Orientation for New Participants

Note About Fall Hummingbird Migration
We track fall migration through online mapping only.
(Please report your fall hummingbird sightings!) Our comprehensive news coverage of spring migration begins February 3, 2010.

Journey North's Spring Hummingbird Migration: The Basics
We're glad you are joining us this spring. Here's a quick overview of Journey North's spring hummingbird migration season:

  • Who You'll Track: Students use our interactive maps to track one or both of two species of hummingbirds: the Ruby-throated (central and eastern United States and Canada) and the Rufous (mainly western United States and Canada). See species' distribution map. These species make remarkable journeys north from Central America and Mexico. See slideshow: Meet Two Hummingbird Species: Which is Which?
  • When the Migrations Take Place: The ruby-throated hummingbird migration begins in late February or early March. The first rubythroats reach Canada in May. Rufous hummers begin heading north in January. The first ones reach Canada in early March.
  • How to Follow the Weekly News: Every Wednesday, we post exciting News Updates about the hummingbird migration. Select "News" on the hummingbird navigation bar to find the updates. The first update is posted on February 3 and the last one is on June 9. (Sample News Update)

    Hummingbird News Updates include:
    • Latest interactive Migration Maps
    • Map Questions Handout (Sample)
    • A Topic of the Week: A slideshow, booklet, or photo observation, and a handout
    • Highlights From Citizen Scientists: Reports from other observers and "thinking" questions for students.
    • Journal Questions related to the week's topic
    • Links to other Resources to Explore
  • Sequence of Weekly News Topics: All through the season, students make and revise predictions to answer the question, Where will the hummingbirds head next? News Updates help them explore weather and climate maps, compare migrations from several years, consider what influences the migration's progress, and make sense of unusual sightings. Photo-rich updates also cover these general topics:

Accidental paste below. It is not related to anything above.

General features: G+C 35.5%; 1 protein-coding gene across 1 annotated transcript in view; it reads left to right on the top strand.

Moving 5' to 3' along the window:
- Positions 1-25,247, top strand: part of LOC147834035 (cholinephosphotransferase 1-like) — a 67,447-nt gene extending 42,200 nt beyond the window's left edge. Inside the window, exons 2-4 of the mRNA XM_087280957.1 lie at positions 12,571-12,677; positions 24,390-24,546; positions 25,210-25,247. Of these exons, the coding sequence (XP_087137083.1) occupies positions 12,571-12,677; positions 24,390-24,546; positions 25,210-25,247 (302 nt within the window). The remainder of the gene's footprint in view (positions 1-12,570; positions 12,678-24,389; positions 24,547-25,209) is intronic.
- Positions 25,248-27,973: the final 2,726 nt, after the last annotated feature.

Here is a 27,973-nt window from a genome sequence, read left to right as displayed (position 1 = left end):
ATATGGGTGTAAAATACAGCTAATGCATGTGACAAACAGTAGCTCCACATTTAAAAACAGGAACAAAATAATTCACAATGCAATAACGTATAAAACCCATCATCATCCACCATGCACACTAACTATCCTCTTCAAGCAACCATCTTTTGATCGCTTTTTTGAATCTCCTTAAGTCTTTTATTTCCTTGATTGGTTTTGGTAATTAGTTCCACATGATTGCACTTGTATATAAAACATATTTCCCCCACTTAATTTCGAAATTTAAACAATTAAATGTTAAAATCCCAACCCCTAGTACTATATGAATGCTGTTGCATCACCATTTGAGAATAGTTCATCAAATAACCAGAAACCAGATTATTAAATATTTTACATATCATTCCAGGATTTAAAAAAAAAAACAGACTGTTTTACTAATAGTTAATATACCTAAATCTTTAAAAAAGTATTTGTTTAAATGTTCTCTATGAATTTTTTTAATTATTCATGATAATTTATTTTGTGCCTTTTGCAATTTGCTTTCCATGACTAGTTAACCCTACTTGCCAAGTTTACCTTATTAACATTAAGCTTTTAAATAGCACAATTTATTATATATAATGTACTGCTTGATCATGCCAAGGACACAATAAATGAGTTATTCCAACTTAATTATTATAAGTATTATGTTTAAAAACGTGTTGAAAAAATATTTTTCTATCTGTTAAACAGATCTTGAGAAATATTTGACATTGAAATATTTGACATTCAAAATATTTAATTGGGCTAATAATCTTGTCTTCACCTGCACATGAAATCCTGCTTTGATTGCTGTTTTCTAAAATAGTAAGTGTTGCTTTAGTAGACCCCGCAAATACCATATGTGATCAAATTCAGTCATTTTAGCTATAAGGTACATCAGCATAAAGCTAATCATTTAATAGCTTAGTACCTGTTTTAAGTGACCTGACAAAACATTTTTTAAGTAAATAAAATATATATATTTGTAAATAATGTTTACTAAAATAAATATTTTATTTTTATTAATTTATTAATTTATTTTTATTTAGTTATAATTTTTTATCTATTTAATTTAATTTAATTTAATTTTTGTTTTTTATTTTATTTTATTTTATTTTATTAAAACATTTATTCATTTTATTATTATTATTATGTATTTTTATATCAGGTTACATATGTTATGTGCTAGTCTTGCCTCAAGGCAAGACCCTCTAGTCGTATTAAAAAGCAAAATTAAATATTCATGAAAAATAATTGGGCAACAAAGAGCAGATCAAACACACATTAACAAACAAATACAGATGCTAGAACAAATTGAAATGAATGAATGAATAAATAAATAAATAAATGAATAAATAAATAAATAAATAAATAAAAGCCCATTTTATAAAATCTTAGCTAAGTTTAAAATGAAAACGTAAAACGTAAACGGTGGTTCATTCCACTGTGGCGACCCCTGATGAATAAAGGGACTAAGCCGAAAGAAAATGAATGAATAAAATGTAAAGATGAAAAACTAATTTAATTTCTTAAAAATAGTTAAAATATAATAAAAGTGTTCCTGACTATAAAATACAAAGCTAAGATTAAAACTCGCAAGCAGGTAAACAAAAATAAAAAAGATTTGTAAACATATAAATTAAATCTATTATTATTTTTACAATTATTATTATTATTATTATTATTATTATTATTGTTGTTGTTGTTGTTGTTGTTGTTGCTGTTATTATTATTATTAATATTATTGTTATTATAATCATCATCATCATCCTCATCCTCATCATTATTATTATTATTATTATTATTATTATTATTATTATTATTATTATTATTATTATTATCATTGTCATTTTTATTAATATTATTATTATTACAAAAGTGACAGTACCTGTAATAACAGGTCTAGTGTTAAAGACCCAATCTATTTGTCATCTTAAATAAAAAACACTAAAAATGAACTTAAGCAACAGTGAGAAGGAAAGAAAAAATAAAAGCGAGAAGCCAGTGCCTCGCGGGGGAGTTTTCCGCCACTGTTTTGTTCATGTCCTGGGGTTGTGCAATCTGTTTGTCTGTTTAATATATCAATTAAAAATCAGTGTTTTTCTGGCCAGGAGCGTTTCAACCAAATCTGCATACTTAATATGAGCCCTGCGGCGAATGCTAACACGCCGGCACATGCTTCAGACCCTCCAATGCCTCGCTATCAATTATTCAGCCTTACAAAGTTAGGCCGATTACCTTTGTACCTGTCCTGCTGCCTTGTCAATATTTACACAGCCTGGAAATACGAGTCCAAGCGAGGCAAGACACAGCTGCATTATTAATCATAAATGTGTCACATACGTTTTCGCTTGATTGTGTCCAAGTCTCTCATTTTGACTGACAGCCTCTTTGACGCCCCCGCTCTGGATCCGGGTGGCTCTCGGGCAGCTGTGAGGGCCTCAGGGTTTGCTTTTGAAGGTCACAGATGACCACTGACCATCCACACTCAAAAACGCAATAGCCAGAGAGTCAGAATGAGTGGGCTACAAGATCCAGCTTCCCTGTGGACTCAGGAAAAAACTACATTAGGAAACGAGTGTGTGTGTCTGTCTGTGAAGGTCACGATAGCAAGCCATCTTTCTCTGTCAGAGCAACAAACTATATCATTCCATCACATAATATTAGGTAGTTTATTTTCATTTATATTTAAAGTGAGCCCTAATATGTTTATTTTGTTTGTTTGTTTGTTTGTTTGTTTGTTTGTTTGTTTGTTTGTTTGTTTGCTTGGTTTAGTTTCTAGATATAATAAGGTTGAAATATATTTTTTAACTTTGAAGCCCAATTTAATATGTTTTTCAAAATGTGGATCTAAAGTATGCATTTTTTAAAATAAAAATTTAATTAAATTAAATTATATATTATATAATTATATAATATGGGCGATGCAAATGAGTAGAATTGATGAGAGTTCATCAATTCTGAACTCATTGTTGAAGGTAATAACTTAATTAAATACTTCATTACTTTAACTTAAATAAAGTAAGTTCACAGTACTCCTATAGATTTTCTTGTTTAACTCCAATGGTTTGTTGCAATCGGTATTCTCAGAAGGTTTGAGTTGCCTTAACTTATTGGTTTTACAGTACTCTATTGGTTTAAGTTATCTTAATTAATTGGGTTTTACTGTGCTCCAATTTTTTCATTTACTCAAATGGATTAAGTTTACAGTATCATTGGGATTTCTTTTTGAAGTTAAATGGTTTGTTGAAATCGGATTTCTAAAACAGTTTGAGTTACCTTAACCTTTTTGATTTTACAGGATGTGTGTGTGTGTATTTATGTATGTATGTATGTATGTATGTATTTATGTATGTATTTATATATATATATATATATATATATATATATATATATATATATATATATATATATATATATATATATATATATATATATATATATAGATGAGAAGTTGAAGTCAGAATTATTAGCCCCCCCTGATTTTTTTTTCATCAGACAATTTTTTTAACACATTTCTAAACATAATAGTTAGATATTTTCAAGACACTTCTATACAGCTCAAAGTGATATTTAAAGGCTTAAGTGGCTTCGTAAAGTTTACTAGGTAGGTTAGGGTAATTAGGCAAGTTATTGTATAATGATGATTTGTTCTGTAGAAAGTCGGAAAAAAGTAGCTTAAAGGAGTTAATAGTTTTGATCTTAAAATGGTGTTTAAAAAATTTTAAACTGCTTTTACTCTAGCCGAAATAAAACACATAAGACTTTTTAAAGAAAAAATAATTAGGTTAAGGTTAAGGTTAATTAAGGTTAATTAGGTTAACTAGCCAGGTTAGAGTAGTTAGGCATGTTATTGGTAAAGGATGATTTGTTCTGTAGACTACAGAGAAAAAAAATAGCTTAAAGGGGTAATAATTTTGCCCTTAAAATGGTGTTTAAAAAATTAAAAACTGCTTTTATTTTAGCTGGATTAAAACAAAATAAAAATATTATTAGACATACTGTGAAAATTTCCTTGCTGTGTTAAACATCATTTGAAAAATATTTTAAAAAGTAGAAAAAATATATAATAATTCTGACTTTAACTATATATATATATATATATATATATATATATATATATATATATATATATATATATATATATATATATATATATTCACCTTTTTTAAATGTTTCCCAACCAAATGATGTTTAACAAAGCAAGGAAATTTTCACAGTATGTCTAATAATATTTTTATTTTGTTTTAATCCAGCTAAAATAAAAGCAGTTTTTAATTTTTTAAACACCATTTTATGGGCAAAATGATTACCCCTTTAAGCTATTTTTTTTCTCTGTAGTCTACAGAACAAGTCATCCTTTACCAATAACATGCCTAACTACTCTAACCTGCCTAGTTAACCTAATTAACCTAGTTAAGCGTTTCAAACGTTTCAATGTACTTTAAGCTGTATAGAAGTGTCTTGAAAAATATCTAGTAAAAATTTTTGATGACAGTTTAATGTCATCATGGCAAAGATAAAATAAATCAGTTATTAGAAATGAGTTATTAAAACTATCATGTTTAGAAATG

February: Students wait for our maps to show the first hummingbirds crossing into the United States.
Winter Survival Stories
Why Hummers Head North
Hummingbird Habitat Needs
March: The first hummingbirds cross the U.S. border, and the adventure begins!
(In mid-March, students can e-mail questions to our Hummingbird Expert.)
The Amazing Journey Across the Gulf
Comparing the Two Migrations
Adaptations for Survival
April: Hummingbirds return to our schoolyards and backyards.
Setting up and Defending Territories
Finding Mates
May: The parenting stage of the hummingbird's life cycle draws students in with compelling slideshows and booklets!
Building Nests
Raising Young
Preparing for Fall's Journey South

Other Core Teaching Tools

  • Journey North Journals: Many Journey North teachers have students keep Hummingbird Migration Journals to inspre learning and assessment.
  • Journey North for Kids: A simple, student-directed entry point to Journey North. It features engaging hummingbird stories, photos, slideshows, booklets, and videos. These build observation skills, inspire scientific thinking, and create fertile ground for discussions and new questions! (Journey North for Kids: Hummingbirds).
  • Other Hummingbird Resource Materials: Journey North has a rich resource library of hummingbird activities and lessons and frequently asked questions.
  • Journey North and Seasonal Change: Journey North explores the interrelated aspects of seasonal change. The hummingbird migration is one example. These background lessons, which can be used with all Journey North species, help teachers integrate the migrations into a broader context.
  • Assessment: You can use these Assessment Tools during and at the end of your Journey North Hummingbird project.